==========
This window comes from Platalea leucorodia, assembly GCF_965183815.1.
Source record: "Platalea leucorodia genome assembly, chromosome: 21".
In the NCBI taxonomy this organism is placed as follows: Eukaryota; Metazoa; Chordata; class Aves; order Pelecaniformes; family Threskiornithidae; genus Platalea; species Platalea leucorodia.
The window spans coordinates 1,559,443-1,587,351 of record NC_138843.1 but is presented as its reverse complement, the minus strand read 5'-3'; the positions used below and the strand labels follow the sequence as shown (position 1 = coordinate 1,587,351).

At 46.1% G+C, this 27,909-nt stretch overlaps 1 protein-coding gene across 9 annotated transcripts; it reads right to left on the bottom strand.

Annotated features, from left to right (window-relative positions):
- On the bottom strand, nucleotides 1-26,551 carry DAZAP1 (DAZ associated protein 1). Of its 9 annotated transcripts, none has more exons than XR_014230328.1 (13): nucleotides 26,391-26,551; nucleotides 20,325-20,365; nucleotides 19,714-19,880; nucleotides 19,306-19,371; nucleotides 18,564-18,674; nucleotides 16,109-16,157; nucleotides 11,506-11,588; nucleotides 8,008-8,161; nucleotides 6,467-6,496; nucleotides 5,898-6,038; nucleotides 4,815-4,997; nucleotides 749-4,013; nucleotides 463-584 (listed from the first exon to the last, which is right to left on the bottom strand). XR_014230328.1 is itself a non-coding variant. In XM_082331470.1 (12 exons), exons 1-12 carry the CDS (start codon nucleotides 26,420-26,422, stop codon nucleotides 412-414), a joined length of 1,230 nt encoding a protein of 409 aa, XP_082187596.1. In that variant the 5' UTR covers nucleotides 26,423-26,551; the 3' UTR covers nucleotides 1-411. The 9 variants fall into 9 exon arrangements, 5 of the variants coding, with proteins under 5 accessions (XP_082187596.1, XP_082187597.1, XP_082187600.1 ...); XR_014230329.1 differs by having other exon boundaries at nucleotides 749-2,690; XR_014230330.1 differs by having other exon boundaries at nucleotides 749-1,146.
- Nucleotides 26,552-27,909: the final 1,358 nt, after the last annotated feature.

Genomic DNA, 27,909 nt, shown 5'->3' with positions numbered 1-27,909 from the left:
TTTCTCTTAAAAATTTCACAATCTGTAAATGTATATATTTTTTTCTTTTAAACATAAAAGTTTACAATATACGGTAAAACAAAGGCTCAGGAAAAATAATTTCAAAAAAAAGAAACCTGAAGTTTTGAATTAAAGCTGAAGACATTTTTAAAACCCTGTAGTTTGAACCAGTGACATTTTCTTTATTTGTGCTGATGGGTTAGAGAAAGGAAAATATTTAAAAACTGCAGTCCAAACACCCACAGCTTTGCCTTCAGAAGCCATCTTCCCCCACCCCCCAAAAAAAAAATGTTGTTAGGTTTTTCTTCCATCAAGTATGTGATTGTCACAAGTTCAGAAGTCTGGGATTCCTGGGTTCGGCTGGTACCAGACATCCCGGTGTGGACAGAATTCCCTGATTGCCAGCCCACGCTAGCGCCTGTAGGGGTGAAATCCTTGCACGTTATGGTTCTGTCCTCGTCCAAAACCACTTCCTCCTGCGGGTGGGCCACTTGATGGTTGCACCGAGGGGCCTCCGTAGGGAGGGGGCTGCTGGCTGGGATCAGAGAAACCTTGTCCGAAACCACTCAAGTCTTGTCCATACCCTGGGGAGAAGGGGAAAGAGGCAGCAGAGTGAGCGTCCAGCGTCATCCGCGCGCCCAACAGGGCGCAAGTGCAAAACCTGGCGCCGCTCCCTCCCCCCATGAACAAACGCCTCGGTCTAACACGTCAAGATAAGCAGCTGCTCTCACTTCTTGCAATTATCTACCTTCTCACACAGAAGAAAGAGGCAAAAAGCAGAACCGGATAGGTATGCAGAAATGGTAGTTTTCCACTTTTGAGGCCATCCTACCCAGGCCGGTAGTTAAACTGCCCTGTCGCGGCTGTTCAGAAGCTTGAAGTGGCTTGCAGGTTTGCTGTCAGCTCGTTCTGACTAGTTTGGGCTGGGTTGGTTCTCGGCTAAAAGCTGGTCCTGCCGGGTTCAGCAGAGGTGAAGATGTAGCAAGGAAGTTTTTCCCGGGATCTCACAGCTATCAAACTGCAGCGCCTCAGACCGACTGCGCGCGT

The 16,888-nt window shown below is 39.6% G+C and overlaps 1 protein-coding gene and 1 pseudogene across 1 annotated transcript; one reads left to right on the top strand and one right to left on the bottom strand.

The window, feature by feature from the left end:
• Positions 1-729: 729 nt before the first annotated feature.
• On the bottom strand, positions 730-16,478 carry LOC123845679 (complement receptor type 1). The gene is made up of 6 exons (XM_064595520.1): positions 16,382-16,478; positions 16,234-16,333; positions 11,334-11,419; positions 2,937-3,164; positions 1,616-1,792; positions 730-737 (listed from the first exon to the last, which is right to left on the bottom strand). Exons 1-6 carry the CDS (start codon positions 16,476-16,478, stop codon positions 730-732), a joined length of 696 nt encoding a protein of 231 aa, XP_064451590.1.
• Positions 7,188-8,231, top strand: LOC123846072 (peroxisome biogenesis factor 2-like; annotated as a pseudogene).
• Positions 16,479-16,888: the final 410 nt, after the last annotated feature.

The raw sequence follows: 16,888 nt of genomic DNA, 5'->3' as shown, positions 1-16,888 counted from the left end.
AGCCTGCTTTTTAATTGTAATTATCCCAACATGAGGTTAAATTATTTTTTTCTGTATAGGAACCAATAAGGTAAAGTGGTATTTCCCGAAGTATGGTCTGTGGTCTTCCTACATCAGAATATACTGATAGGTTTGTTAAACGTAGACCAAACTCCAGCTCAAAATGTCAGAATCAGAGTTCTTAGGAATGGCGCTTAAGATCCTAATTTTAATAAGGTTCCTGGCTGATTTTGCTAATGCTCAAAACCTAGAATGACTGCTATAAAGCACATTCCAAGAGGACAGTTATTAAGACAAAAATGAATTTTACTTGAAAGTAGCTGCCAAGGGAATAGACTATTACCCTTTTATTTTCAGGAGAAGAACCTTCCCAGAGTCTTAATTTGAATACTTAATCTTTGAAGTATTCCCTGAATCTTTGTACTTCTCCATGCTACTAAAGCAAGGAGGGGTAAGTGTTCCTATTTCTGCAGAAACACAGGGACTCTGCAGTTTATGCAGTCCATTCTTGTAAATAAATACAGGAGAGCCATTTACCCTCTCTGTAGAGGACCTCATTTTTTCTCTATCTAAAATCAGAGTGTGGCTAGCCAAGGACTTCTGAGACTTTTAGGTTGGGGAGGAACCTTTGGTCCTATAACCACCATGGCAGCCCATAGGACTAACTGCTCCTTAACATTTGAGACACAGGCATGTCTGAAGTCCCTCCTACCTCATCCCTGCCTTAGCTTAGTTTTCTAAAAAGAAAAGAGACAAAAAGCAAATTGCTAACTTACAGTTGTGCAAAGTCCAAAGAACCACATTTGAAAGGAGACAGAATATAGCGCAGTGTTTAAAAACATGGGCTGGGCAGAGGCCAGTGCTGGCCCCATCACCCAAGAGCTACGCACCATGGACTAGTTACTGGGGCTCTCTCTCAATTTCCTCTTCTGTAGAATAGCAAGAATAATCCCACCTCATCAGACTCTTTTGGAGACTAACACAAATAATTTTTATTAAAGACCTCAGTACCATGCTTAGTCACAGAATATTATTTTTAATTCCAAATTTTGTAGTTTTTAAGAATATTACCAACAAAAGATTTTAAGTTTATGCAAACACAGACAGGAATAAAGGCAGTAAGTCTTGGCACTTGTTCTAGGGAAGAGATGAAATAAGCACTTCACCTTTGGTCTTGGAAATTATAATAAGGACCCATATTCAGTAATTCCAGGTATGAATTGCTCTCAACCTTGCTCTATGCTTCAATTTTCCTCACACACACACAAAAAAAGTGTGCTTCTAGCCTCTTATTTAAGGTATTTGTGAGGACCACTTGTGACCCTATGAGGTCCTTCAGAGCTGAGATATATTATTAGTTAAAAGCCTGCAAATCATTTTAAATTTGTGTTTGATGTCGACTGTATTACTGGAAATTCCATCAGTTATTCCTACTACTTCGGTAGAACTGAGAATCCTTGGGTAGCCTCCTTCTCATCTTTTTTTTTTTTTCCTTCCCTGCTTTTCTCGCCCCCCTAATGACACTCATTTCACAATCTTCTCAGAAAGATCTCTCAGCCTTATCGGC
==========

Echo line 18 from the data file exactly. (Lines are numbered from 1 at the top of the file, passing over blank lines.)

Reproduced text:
AGCCTGCTTTTTAATTGTAATTATCCCAACATGAGGTTAAATTATTTTTTTCTGTATAGGAACCAATAAGGTAAAGTGGTATTTCCCGAAGTATGGTCTGTGGTCTTCCTACATCAGAATATACTGATAGGTTTGTTAAACGTAGACCAAACTCCAGCTCAAAATGTCAGAATCAGAGTTCTTAGGAATGGCGCTTAAGATCCTAATTTTAATAAGGTTCCTGGCTGATTTTGCTAATGCTCAAAACCTAGAATGACTGCTATAAAGCACATTCCAAGAGGACAGTTATTAAGACAAAAATGAATTTTACTTGAAAGTAGCTGCCAAGGGAATAGACTATTACCCTTTTATTTTCAGGAGAAGAACCTTCCCAGAGTCTTAATTTGAATACTTAATCTTTGAAGTATTCCCTGAATCTTTGTACTTCTCCATGCTACTAAAGCAAGGAGGGGTAAGTGTTCCTATTTCTGCAGAAACACAGGGACTCTGCAGTTTATGCAGTCCATTCTTGTAAATAAATACAGGAGAGCCATTTACCCTCTCTGTAGAGGACCTCATTTTTTCTCTATCTAAAATCAGAGTGTGGCTAGCCAAGGACTTCTGAGACTTTTAGGTTGGGGAGGAACCTTTGGTCCTATAACCACCATGGCAGCCCATAGGACTAACTGCTCCTTAACATTTGAGACACAGGCATGTCTGAAGTCCCTCCTACCTCATCCCTGCCTTAGCTTAGTTTTCTAAAAAGAAAAGAGACAAAAAGCAAATTGCTAACTTACAGTTGTGCAAAGTCCAAAGAACCACATTTGAAAGGAGACAGAATATAGCGCAGTGTTTAAAAACATGGGCTGGGCAGAGGCCAGTGCTGGCCCCATCACCCAAGAGCTACGCACCATGGACTAGTTACTGGGGCTCTCTCTCAATTTCCTCTTCTGTAGAATAGCAAGAATAATCCCACCTCATCAGACTCTTTTGGAGACTAACACAAATAATTTTTATTAAAGACCTCAGTACCATGCTTAGTCACAGAATATTATTTTTAATTCCAAATTTTGTAGTTTTTAAGAATATTACCAACAAAAGATTTTAAGTTTATGCAAACACAGACAGGAATAAAGGCAGTAAGTCTTGGCACTTGTTCTAGGGAAGAGATGAAATAAGCACTTCACCTTTGGTCTTGGAAATTATAATAAGGACCCATATTCAGTAATTCCAGGTATGAATTGCTCTCAACCTTGCTCTATGCTTCAATTTTCCTCACACACACACAAAAAAAGTGTGCTTCTAGCCTCTTATTTAAGGTATTTGTGAGGACCACTTGTGACCCTATGAGGTCCTTCAGAGCTGAGATATATTATTAGTTAAAAGCCTGCAAATCATTTTAAATTTGTGTTTGATGTCGACTGTATTACTGGAAATTCCATCAGTTATTCCTACTACTTCGGTAGAACTGAGAATCCTTGGGTAGCCTCCTTCTCATCTTTTTTTTTTTTTCCTTCCCTGCTTTTCTCGCCCCCCTAATGACACTCATTTCACAATCTTCTCAGAAAGATCTCTCAGCCTTATCGGC